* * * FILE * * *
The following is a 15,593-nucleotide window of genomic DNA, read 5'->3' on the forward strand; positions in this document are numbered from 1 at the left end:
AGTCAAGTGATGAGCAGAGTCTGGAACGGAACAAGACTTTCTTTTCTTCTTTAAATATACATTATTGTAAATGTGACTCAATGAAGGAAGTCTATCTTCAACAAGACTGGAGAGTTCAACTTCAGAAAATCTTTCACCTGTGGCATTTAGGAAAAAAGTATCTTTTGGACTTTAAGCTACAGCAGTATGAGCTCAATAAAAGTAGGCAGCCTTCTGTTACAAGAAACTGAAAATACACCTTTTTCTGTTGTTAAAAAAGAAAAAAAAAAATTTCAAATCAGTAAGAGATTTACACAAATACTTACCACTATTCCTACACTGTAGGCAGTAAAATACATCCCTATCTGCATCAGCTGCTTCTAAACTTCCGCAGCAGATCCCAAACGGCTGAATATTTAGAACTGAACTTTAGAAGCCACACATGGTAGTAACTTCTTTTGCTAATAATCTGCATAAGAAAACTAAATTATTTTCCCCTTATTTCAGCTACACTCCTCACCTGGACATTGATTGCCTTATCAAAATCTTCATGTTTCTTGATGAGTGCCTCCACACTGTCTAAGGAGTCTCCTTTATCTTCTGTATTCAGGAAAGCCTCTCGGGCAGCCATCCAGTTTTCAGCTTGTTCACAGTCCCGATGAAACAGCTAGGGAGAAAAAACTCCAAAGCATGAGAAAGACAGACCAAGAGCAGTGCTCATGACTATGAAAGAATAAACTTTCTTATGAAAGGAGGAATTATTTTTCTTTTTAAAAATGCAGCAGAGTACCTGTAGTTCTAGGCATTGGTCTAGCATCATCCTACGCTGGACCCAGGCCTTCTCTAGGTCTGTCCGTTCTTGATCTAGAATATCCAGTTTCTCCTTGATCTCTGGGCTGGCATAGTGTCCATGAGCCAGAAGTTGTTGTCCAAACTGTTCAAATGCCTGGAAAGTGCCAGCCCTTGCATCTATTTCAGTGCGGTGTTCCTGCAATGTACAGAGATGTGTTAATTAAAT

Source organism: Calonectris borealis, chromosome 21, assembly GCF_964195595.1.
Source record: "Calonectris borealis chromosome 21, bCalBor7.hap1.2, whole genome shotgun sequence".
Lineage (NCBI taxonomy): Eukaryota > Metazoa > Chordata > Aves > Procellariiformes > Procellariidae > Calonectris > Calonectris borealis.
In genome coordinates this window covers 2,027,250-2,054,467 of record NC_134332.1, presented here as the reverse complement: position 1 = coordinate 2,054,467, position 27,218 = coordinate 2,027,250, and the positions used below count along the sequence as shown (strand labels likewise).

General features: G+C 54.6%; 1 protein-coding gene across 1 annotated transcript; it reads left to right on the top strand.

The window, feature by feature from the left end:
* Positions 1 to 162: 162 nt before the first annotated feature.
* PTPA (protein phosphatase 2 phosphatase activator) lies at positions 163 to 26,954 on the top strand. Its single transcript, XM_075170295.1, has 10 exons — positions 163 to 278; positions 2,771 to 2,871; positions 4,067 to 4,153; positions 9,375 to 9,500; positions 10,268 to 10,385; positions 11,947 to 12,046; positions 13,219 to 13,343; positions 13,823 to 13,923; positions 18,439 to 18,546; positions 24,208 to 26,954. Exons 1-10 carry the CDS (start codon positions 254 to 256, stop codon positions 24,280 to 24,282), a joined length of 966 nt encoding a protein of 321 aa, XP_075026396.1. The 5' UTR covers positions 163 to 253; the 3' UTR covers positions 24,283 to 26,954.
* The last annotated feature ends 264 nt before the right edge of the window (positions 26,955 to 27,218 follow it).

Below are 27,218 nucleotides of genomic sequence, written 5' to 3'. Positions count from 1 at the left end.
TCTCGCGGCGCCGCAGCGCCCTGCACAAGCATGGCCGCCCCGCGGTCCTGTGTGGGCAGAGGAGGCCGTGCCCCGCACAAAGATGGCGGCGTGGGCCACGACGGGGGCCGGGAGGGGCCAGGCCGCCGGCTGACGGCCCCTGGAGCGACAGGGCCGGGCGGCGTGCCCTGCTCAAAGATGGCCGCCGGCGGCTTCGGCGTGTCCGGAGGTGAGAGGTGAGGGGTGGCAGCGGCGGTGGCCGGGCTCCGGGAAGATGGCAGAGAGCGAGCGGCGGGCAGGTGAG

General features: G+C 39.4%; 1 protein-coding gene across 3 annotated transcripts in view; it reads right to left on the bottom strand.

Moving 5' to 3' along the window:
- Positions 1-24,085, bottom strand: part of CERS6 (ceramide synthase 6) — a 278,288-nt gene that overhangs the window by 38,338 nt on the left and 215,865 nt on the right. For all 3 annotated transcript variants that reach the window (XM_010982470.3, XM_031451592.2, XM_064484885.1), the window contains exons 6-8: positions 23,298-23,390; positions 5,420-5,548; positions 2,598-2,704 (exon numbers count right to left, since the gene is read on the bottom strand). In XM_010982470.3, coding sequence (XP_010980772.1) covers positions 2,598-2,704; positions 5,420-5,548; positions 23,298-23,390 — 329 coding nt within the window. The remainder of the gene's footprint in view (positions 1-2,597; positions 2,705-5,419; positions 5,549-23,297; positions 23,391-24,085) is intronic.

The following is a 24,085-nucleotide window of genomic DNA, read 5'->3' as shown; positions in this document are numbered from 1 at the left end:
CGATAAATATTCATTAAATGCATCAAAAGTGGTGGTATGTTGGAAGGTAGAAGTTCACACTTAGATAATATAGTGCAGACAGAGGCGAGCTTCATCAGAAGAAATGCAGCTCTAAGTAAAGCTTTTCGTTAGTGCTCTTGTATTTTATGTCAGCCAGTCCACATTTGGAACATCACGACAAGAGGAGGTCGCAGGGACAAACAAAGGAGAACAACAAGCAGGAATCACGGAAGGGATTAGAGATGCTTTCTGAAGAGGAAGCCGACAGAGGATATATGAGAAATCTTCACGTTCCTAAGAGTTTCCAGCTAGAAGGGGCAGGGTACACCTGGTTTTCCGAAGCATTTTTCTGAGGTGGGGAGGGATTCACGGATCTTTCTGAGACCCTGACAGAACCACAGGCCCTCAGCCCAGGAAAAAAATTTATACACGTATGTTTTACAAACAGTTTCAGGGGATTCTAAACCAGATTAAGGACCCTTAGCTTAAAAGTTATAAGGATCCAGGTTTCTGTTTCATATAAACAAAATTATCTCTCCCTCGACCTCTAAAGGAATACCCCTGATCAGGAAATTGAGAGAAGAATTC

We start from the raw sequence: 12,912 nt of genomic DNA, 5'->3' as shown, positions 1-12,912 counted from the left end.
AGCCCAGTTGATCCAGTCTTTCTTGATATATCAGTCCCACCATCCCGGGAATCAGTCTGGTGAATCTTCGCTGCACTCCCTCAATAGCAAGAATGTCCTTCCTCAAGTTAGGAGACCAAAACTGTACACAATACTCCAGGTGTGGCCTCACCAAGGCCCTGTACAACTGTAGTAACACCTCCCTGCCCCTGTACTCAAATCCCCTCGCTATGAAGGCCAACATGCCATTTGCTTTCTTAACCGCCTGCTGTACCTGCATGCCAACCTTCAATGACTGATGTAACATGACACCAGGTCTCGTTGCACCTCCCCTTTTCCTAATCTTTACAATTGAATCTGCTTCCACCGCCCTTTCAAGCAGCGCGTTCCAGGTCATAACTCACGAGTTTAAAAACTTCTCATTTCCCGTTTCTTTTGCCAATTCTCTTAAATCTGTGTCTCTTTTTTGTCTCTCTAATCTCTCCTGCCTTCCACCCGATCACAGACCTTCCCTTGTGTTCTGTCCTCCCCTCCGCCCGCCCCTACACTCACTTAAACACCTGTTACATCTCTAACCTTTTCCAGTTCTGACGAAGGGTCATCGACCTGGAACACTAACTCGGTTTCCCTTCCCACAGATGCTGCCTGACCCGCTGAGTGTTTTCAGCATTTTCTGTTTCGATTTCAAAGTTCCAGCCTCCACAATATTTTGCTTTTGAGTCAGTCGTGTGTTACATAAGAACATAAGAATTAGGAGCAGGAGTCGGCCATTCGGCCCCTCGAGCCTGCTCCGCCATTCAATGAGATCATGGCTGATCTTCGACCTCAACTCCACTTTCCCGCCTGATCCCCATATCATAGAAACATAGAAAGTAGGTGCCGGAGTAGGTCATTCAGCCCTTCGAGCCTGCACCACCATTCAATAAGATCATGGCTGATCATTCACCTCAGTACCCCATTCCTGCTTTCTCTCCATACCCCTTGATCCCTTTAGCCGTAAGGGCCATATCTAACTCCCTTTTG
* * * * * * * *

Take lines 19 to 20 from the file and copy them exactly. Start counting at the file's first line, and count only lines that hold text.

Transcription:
We start from the raw sequence: 12,912 nt of genomic DNA, 5'->3' as shown, positions 1-12,912 counted from the left end.
AGCCCAGTTGATCCAGTCTTTCTTGATATATCAGTCCCACCATCCCGGGAATCAGTCTGGTGAATCTTCGCTGCACTCCCTCAATAGCAAGAATGTCCTTCCTCAAGTTAGGAGACCAAAACTGTACACAATACTCCAGGTGTGGCCTCACCAAGGCCCTGTACAACTGTAGTAACACCTCCCTGCCCCTGTACTCAAATCCCCTCGCTATGAAGGCCAACATGCCATTTGCTTTCTTAACCGCCTGCTGTACCTGCATGCCAACCTTCAATGACTGATGTAACATGACACCAGGTCTCGTTGCACCTCCCCTTTTCCTAATCTTTACAATTGAATCTGCTTCCACCGCCCTTTCAAGCAGCGCGTTCCAGGTCATAACTCACGAGTTTAAAAACTTCTCATTTCCCGTTTCTTTTGCCAATTCTCTTAAATCTGTGTCTCTTTTTTGTCTCTCTAATCTCTCCTGCCTTCCACCCGATCACAGACCTTCCCTTGTGTTCTGTCCTCCCCTCCGCCCGCCCCTACACTCACTTAAACACCTGTTACATCTCTAACCTTTTCCAGTTCTGACGAAGGGTCATCGACCTGGAACACTAACTCGGTTTCCCTTCCCACAGATGCTGCCTGACCCGCTGAGTGTTTTCAGCATTTTCTGTTTCGATTTCAAAGTTCCAGCCTCCACAATATTTTGCTTTTGAGTCAGTCGTGTGTTACATAAGAACATAAGAATTAGGAGCAGGAGTCGGCCATTCGGCCCCTCGAGCCTGCTCCGCCATTCAATGAGATCATGGCTGATCTTCGACCTCAACTCCACTTTCCCGCCTGATCCCCATATCATAGAAACATAGAAAGTAGGTGCCGGAGTAGGTCATTCAGCCCTTCGAGCCTGCACCACCATTCAATAAGATCATGGCTGATCATTCACCTCAGTACCCCATTCCTGCTTTCTCTCCATACCCCTTGATCCCTTTAGCCGTAAGGGCCATATCTAACTCCCTTTTG